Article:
Following is a translation of the document:

“For the sake of a free homeland and a free and dignified life for every citizen, and at this crucial moment in Syrian history, in which dawn is delivered from the womb of suffering and pain by the heroic people of Syria – men and women, young and old – in a national revolution that encompasses all sectors of our nation; for the sake of all Syrians, we, the Syrian Muslim Brotherhood, based on the tenets of our faith, Islam, which are anchored [in the principles of] freedom, justice, tolerance, and openness, present to all of our people this pledge and charter, and commit to it, in letter and spirit. This pledge [aims to] protect rights, to allay concerns, and to [guarantee] security and satisfaction.

“This pledge and charter represents a national view and the common denominators espoused by the Syrian Muslim Brotherhood, and is submitted as the basis for a new social contract that will lay the foundations for a stable, modern, national bond between the elements of Syrian society, including all religious and ethnic [groups], and all [Islamic] schools and streams of thought and political [orientations].”….

News Round Up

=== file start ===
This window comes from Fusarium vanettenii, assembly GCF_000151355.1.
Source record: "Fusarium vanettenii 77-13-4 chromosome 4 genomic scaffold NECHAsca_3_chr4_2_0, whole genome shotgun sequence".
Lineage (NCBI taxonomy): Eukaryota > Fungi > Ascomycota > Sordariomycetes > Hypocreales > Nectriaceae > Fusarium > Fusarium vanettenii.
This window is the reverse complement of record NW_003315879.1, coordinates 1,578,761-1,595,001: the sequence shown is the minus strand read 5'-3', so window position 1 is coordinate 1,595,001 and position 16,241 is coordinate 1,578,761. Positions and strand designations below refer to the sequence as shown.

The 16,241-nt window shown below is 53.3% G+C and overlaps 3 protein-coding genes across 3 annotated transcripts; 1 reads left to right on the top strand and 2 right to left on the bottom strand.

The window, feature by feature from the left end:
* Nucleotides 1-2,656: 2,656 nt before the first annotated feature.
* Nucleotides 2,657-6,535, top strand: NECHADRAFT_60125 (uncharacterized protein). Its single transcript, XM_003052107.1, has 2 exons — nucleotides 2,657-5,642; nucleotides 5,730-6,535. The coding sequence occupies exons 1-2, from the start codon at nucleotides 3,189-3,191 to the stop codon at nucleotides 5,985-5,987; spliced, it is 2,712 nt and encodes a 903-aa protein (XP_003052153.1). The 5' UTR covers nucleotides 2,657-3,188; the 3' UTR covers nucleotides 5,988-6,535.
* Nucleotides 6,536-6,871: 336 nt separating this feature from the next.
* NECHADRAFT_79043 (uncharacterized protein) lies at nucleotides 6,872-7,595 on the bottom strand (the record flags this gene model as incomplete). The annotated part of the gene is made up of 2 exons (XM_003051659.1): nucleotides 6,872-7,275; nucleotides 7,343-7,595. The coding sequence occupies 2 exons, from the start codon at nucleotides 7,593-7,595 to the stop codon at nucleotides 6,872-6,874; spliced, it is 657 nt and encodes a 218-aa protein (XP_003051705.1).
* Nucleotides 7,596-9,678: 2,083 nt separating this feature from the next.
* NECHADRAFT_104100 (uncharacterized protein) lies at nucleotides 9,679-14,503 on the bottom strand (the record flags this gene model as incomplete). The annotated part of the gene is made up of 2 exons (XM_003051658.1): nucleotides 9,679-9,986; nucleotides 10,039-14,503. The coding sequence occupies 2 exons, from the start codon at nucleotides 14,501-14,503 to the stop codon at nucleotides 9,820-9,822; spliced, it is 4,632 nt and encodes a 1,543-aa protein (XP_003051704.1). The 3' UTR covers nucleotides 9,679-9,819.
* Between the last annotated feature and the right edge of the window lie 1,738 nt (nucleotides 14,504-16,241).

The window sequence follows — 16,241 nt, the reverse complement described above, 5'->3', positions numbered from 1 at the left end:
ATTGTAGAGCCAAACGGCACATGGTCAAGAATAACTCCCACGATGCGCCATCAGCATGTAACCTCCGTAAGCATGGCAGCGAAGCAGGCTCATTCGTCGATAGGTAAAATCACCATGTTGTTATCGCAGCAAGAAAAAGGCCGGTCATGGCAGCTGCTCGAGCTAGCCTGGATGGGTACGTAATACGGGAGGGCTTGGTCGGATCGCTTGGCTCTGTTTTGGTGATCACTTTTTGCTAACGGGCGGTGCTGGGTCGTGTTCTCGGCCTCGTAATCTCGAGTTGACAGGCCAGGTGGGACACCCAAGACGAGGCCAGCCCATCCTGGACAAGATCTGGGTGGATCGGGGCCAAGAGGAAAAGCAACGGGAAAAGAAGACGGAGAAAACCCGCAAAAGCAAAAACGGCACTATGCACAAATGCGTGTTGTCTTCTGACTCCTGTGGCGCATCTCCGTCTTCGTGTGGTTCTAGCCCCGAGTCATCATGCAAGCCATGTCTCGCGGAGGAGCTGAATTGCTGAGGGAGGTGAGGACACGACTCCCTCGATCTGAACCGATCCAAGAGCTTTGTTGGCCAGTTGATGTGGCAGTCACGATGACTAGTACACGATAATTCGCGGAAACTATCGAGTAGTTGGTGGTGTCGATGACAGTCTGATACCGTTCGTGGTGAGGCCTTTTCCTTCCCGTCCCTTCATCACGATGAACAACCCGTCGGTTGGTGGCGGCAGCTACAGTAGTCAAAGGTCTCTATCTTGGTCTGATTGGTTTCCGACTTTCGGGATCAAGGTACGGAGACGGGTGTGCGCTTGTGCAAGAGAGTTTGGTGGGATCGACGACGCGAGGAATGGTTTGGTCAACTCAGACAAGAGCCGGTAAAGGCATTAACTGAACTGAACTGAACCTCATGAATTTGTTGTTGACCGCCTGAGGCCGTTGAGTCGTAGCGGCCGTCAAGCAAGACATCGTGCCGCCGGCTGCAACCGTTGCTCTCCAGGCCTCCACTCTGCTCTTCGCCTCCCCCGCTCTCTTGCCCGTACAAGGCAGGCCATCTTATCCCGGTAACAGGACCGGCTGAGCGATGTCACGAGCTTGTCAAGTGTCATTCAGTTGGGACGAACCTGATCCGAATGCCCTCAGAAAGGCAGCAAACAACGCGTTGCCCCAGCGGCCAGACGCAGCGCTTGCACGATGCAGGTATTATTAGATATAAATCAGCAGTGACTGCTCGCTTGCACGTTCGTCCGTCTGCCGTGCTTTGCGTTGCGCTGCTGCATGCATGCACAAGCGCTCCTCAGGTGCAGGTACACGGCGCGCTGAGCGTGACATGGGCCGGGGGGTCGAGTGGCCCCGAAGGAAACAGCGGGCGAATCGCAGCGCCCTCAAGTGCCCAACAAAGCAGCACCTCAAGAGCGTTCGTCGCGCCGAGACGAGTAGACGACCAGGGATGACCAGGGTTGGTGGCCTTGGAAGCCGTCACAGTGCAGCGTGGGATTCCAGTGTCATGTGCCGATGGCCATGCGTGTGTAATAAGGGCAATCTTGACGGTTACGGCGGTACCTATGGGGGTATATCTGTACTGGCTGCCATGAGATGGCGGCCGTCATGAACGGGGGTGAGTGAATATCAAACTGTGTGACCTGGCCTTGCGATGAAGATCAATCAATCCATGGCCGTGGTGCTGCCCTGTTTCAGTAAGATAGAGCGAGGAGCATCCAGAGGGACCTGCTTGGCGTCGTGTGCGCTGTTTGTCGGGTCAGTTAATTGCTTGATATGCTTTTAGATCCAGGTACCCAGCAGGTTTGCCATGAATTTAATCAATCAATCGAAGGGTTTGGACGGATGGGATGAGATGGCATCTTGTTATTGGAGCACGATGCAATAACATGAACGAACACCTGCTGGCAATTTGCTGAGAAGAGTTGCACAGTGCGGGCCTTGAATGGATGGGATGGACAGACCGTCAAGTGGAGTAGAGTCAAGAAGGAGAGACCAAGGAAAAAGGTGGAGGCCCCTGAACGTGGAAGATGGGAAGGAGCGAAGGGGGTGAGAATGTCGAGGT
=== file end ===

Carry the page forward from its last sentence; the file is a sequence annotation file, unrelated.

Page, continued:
Syria: As his adversaries scramble for a strategy, Assad sets his terms,  03 Apr 2012

Tony Karon writes: That which has not been achieved on the battlefield can rarely be achieved at the negotiation table, and the harsh reality facing Syria’s opposition is that the regime of President Bashar al-Assad has not been defeated, nor is it in danger of imminent collapse. Assad has promised, former U.N. Secretary General Kofi […]

It is worth keeping your eye on the 50 or so militias that have taken shape in response to the Syrian revolt. This website of the Free Syrian Army of Maarat al-Numaan and its countryside is representative of the fundraising efforts of the militias:  http://almaara.com/

This is a broad based social uprising that the Assad regime will not be able to destroy, particularly if Gulf Arabs and wealthy Sunnis will provide large amounts of financial aid, or as the Saudis explained at the Friends of the Syria meeting, pay the salaries of the rebel fighters.